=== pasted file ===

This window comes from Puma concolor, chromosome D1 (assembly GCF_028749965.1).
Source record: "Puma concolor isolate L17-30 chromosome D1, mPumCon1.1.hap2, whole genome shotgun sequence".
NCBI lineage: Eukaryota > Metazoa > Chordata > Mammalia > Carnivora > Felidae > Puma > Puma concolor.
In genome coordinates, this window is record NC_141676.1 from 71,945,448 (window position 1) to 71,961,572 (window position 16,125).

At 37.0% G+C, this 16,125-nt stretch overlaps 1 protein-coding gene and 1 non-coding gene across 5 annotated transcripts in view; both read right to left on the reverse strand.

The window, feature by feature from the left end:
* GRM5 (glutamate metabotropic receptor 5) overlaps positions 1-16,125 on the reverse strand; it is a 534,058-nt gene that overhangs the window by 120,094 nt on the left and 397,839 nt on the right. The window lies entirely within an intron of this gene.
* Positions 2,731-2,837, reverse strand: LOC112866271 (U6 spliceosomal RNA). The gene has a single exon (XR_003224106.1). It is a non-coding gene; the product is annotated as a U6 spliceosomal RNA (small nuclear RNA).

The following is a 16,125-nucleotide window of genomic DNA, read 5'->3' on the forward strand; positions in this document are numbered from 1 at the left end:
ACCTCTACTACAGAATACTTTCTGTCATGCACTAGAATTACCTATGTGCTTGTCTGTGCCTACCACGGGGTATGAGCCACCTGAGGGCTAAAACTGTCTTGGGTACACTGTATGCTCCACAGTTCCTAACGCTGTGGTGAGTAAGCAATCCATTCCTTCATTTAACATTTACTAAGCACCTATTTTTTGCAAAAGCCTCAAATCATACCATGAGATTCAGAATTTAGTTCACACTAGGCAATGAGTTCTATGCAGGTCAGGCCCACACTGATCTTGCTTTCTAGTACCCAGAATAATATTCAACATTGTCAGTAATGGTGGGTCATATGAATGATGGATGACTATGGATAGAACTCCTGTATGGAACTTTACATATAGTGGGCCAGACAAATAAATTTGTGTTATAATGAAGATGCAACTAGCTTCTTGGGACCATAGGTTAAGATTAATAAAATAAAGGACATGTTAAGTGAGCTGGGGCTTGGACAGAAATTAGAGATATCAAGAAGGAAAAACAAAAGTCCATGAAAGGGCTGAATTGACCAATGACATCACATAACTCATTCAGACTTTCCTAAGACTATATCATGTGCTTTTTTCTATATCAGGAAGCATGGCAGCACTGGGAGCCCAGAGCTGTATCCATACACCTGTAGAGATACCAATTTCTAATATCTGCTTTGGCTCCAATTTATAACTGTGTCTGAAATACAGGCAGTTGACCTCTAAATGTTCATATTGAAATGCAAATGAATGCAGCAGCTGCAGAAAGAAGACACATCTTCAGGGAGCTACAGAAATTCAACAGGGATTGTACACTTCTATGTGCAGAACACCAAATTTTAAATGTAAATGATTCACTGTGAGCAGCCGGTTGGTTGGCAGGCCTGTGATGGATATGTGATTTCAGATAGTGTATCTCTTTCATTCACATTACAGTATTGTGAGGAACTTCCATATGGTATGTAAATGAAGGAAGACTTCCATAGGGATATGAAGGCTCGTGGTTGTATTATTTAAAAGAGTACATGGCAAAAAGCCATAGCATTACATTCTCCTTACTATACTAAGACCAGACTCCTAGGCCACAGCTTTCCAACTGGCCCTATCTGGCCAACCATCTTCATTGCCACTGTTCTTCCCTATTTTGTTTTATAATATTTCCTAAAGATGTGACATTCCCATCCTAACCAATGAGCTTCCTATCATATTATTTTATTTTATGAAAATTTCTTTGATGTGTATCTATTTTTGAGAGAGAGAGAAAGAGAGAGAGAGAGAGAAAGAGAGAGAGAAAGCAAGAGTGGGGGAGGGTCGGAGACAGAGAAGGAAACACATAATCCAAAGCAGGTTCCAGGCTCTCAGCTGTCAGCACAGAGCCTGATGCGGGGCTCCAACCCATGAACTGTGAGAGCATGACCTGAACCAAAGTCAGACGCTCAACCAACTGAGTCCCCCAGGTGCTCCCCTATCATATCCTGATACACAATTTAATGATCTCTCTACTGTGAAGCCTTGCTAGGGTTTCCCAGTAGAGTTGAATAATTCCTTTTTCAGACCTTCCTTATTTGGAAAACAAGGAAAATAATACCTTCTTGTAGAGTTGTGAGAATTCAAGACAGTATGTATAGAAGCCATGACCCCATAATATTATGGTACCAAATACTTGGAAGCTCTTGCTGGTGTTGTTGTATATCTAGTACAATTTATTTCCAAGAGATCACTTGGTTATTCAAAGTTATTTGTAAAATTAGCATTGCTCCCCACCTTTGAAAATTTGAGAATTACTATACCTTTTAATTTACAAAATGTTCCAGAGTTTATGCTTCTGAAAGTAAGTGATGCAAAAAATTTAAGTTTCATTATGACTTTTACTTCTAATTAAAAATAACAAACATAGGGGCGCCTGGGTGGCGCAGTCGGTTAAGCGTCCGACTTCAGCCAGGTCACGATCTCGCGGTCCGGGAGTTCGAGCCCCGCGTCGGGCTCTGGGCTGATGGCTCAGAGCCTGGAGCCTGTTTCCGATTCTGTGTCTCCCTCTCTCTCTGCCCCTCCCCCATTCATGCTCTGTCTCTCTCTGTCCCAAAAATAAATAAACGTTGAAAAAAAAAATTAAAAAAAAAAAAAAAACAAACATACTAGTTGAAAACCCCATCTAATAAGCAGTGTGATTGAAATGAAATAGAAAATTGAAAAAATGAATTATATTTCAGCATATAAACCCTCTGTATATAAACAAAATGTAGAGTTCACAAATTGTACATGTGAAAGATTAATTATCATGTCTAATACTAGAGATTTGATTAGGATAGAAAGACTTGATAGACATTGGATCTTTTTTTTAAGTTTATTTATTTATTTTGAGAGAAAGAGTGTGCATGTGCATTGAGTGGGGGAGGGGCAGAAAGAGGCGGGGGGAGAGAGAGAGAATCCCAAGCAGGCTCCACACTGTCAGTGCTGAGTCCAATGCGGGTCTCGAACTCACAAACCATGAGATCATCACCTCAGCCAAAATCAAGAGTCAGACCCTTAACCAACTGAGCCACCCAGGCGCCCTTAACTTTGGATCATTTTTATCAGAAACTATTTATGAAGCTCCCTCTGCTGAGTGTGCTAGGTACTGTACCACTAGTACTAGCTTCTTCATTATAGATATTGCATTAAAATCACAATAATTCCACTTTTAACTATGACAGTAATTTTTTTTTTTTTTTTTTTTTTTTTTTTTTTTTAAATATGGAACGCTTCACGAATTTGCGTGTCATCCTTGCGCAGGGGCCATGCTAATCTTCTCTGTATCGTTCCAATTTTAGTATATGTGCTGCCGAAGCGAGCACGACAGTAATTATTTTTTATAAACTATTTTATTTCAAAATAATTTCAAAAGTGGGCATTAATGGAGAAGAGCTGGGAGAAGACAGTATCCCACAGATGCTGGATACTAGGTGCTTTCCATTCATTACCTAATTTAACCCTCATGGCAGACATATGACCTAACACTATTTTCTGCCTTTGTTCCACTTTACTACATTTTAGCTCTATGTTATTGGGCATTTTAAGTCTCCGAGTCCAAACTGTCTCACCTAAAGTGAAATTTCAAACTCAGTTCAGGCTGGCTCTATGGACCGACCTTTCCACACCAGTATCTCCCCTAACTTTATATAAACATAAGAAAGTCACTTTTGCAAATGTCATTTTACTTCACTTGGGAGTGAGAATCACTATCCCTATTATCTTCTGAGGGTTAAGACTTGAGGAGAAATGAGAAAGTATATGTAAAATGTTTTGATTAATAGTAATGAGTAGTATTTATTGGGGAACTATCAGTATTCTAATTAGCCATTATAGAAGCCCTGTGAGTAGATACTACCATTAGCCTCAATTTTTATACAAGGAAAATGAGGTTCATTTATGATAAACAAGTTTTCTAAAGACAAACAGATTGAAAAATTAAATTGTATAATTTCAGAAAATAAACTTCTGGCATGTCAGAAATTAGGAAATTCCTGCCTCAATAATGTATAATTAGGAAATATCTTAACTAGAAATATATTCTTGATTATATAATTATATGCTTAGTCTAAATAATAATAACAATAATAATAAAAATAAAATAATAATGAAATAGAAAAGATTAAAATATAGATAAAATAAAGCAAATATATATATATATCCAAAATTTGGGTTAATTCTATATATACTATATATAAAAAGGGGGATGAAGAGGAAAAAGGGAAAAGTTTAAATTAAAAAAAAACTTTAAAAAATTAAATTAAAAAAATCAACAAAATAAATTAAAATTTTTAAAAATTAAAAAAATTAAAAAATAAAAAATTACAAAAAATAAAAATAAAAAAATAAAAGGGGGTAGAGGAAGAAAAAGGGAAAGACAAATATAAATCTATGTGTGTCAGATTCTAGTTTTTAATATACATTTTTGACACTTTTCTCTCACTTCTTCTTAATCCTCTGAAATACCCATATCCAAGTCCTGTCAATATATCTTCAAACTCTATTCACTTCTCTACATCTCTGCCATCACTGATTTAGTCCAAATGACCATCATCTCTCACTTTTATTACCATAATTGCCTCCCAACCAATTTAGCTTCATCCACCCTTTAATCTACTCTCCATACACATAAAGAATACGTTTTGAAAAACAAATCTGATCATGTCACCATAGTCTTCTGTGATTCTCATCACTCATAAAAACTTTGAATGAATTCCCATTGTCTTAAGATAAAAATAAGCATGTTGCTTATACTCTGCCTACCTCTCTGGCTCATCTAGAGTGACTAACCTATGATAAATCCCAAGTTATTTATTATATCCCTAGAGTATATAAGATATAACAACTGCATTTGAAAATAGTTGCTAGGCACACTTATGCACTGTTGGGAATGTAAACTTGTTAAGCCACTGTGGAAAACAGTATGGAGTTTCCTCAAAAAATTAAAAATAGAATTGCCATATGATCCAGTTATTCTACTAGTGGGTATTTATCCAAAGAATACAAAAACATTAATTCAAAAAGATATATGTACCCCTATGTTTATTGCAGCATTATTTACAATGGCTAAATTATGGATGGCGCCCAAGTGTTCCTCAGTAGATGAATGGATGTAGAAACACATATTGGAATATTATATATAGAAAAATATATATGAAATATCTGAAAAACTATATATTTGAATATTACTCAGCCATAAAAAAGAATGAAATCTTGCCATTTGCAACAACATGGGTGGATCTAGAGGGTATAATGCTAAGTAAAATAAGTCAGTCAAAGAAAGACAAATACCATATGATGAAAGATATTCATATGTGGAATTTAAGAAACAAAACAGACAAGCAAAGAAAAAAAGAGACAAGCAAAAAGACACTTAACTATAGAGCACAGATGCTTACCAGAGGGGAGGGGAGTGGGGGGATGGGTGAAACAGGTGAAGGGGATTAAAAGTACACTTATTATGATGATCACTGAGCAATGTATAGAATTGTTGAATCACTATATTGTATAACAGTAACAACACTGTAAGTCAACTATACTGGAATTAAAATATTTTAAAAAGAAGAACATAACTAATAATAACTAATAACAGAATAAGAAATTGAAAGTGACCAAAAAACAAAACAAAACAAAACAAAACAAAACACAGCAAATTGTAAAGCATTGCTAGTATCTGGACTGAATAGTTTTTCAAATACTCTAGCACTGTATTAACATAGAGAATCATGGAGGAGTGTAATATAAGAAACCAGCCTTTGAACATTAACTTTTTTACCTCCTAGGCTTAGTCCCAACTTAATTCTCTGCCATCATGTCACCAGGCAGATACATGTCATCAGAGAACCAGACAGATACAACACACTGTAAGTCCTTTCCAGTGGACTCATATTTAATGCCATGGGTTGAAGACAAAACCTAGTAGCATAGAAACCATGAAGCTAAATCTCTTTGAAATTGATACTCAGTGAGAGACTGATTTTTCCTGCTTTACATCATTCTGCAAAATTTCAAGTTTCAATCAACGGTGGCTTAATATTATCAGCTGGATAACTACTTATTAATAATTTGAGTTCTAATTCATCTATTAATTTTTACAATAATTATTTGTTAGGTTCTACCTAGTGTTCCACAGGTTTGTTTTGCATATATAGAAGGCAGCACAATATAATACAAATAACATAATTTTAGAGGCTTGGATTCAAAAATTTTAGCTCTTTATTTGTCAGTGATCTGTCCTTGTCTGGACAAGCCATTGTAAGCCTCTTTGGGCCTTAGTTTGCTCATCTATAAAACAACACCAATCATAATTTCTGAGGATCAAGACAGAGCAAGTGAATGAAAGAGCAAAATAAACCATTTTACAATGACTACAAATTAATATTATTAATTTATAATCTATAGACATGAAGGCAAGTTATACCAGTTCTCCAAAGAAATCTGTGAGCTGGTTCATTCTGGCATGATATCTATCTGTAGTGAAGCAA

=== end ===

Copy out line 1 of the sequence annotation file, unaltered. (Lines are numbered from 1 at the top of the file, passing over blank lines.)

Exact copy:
This window comes from Puma concolor, chromosome D1 (assembly GCF_028749965.1).